Good Afternoon!

I work IT support for a midsize company, and we are experiencing some pains when it comes to administrative rights. We are transitioning from XP to Windows 7, and are running into a few permissions issues. We use a program to manage payroll. The majority of the users that managed payroll were on Windows XP. When the program needs to update, it runs an .exe. On XP, there was no issue running this update. When these payroll users were moved to Windows 7, we discovered that running these updates required administrative credentials. At first it was a minor inconvenience, one of our techs would go by and enter the credentials (about 3 times per update). As the number of users grows, we are wasting more and more time putting these credentials in.
Is there a way we can push this update out via kbox? Or perhaps with AD? I have been reading that you can 'advertise' an application via AD, and that any user can install an advertised application without administrative rights. Do any of you have any experience with this? My other thought is writing a PowerShell script that gets the username, elevates the user to an administrator, installs the update, and then demotes the user. Do you think this is possible?

Thank you for any help!
TL;DR : Need away for underprivileged users to install updates via an .exe without tech support intervention.



0 Comments   [ + ] Show Comments

Comments

Please log in to comment

Community Chosen Answer

1
With the kbox you should be able to push the update in a scheduled manner. Based on your description it sounds like the .exe that executes for updating lives locally on each machine. So with a scheduled script you could execute that .exe. When setting up the script you can define the context the script should run as (i.e., Local System, Domain User). That might get around the Admin privileges issues. I find it's not always perfect with Windows 7. Disabling UAC might be necessary here too. I'd recommend testing and retesting.

One other option might be to make it available in the User Console Library under Service Desk. We don't have a need for this in my organization so I'm not too familiar with it. Basically you give the user the ability to log in and get the software or files. There's a way to automate that installation from what I can tell. But, I'm not sure what context this would run under. So you might end up with the same problem if it runs as the logged in user. You might have better luck with a script. 

Let us know how it goes!
Answered 01/06/2015 by: getElementById
Second Degree Blue Belt

Please log in to comment

Answers

0
Thank you getElementById, I will do some experimenting today and post back with my results!
Answered 01/07/2015 by: Mduck
Senior White Belt

Please log in to comment
0

Advertising with AD only works with Windows installer packages (MSI and MSP's). If you are using kbox, I would not recommend doing this one update with AD.

 

You need to do some investigation to see how the updates works. Can they ignore the update for a day or two??
If so, that will give you enough time to get a call logged by the users, then you can get the update and deploy that with your kbox.

it might be worth a shot (about 8 seconds of effort) to contact the vendor, they maybe able to tell you in advance of updates and give you a url to download it.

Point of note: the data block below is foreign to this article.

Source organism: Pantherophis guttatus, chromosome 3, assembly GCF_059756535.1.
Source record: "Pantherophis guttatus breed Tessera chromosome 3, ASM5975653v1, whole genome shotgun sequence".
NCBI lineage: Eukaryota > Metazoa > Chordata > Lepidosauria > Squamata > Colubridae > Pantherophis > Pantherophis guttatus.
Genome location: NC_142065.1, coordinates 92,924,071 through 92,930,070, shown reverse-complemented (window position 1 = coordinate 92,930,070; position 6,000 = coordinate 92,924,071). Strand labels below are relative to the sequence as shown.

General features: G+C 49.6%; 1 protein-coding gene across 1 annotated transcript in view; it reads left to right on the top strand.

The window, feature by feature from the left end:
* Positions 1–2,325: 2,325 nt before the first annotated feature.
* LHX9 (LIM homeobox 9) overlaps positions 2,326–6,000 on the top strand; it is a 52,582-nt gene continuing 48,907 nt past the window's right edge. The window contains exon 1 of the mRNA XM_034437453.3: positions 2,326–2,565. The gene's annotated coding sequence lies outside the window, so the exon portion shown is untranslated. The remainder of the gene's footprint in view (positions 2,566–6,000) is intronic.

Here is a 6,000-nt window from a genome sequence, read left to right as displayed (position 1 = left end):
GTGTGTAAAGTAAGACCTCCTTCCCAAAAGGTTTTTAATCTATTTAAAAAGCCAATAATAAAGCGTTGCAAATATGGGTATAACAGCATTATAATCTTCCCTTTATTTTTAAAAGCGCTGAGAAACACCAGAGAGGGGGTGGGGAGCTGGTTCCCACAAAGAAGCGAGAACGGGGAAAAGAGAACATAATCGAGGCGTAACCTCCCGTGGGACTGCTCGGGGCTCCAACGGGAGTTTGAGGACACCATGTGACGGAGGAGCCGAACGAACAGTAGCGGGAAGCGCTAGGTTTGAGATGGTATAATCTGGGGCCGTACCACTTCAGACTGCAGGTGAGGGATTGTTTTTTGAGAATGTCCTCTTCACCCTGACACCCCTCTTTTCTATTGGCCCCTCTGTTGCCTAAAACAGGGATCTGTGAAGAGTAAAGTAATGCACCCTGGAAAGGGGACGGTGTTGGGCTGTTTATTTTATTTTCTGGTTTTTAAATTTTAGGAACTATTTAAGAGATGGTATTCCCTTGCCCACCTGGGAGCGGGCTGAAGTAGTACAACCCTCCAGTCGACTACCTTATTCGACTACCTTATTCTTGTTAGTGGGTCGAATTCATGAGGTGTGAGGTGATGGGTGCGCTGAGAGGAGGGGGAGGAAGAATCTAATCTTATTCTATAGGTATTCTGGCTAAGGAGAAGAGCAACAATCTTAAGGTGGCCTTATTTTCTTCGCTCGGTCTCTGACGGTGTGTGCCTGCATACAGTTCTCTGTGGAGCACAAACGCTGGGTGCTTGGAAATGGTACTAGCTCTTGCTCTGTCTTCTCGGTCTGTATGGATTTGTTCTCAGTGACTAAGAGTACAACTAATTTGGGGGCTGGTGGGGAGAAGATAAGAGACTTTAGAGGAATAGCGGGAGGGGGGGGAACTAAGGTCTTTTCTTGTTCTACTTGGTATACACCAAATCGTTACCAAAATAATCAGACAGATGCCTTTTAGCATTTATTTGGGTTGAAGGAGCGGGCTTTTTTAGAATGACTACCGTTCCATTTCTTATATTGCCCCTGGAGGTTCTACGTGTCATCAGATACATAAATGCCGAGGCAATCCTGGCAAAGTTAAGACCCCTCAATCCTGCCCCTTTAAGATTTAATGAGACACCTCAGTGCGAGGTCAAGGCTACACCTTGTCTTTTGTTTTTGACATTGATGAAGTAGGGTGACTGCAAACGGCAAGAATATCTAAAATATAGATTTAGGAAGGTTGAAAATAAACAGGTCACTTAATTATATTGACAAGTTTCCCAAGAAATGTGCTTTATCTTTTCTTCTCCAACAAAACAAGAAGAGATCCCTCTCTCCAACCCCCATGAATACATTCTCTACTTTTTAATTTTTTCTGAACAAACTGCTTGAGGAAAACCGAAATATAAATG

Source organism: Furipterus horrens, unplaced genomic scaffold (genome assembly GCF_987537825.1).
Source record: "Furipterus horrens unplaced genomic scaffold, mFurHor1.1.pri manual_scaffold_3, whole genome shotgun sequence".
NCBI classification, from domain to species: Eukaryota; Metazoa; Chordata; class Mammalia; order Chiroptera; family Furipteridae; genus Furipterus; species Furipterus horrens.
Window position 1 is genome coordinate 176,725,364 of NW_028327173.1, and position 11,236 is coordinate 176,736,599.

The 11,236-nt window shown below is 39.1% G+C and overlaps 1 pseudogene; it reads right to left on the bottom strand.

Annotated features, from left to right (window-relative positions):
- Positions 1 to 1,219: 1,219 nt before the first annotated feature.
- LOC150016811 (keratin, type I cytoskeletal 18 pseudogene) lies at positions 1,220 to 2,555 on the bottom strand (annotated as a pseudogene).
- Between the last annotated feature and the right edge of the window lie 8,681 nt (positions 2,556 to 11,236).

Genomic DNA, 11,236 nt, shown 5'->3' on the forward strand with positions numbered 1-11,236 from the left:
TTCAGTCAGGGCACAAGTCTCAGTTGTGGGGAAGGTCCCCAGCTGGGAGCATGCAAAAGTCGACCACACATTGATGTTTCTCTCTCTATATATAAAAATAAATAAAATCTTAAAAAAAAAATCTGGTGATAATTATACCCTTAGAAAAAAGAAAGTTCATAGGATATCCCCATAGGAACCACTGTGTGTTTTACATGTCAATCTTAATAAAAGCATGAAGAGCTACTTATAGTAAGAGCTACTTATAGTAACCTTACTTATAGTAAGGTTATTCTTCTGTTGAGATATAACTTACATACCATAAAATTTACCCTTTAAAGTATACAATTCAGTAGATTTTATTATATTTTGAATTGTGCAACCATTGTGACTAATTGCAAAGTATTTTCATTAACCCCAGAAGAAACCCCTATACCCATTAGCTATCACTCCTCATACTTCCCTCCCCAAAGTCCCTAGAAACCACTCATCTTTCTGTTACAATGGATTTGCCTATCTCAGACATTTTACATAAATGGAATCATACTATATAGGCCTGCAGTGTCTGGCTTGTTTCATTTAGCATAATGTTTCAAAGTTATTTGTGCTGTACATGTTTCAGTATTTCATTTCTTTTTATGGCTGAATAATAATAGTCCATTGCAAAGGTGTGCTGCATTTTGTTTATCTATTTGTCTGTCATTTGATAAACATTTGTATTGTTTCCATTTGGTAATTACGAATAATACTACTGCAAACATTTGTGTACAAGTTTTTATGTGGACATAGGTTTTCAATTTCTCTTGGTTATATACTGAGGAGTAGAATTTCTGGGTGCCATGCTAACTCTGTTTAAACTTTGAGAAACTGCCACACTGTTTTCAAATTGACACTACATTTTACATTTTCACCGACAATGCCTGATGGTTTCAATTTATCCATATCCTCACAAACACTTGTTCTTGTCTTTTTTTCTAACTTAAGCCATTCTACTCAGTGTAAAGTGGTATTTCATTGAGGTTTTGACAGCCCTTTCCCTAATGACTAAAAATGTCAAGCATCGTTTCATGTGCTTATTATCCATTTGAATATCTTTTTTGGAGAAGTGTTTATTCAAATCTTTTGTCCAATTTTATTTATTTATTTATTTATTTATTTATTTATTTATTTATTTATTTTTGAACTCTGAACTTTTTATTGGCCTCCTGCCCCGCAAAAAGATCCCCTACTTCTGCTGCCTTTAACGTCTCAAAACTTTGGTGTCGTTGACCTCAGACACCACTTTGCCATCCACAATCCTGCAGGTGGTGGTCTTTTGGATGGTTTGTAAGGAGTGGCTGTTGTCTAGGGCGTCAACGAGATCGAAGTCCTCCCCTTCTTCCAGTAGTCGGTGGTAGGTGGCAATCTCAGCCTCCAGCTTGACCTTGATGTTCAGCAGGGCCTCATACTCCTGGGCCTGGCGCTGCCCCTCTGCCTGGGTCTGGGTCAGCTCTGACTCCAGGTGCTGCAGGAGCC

I would take a wager they will just say 'make your users local administrators' but it should take less than 8 seconds.

Answered 01/07/2015 by: Badger
Red Belt

Please log in to comment
0

Thank you for the input Badger!

I have done more research. The program is an .exe, that then calls multiple.msi's (for each module) when its updating.  When it updates, it basicallyreinstalls the entire program over again. We have tried 'extracting' the .msi'sand 'stringing' them together, but to no avail.

Badger, do published applications need admin rights to update? Or do they keeptheir 'special' status? I am thinking more and more that Kbox will not be ableto accomplish this task (I was informed today that we have tried scripting theupdate in the past, but there has been no success), and that I will have to useAD.

I am part of a team that has been struggling with this for a while. I am stilllearning what our AD environment looks like, and this publishing applicationsroute sounds like the best bet.

Answered 01/07/2015 by: Mduck
Senior White Belt

  • On a sacrificial PC (hopefully a VM!):

    - delete the junk from all your TEMP folders
    - enable verbose MSI logging (Google 'voicewarmupx')
    - run the update.

    You'll get a number of .LOG files prefixed "MSI" in %SystemRoot%\TEMP. The timestamp will tell you what order in which the MSIs need to be installed - my guess is that just running them randomly fails because module 'y' requires module 'x' to be installed first. The logs will also show the command line which the stub EXE is passing to MSIEXEC. I can practically guarantee that one of the properties is one called 'ISSETUPDRIVEN' with a value of '1'.

    Once you have all that information, you can build a set of transforms (MSTs) for the MSIs and then create your own deployment, be that by command file or a controlled sequence of deployments by KBox (I don't know these appliances at all so can't help with that).

    Lastly, if you use the MSIs, add to the command line the argument for verbose logging as, if they fail, you stand no chance whatsoever in determining what went wrong without a log.
Please log in to comment
0
Thanks for the tip VBScab!

I will give that a go today, and report back with my findings!
Answered 01/08/2015 by: Mduck
Senior White Belt

Please log in to comment
This content is currently hidden from public view.
Reason: Member has been banned from the site
For more information, visit our FAQ's.

Answer this question or Comment on this question for clarity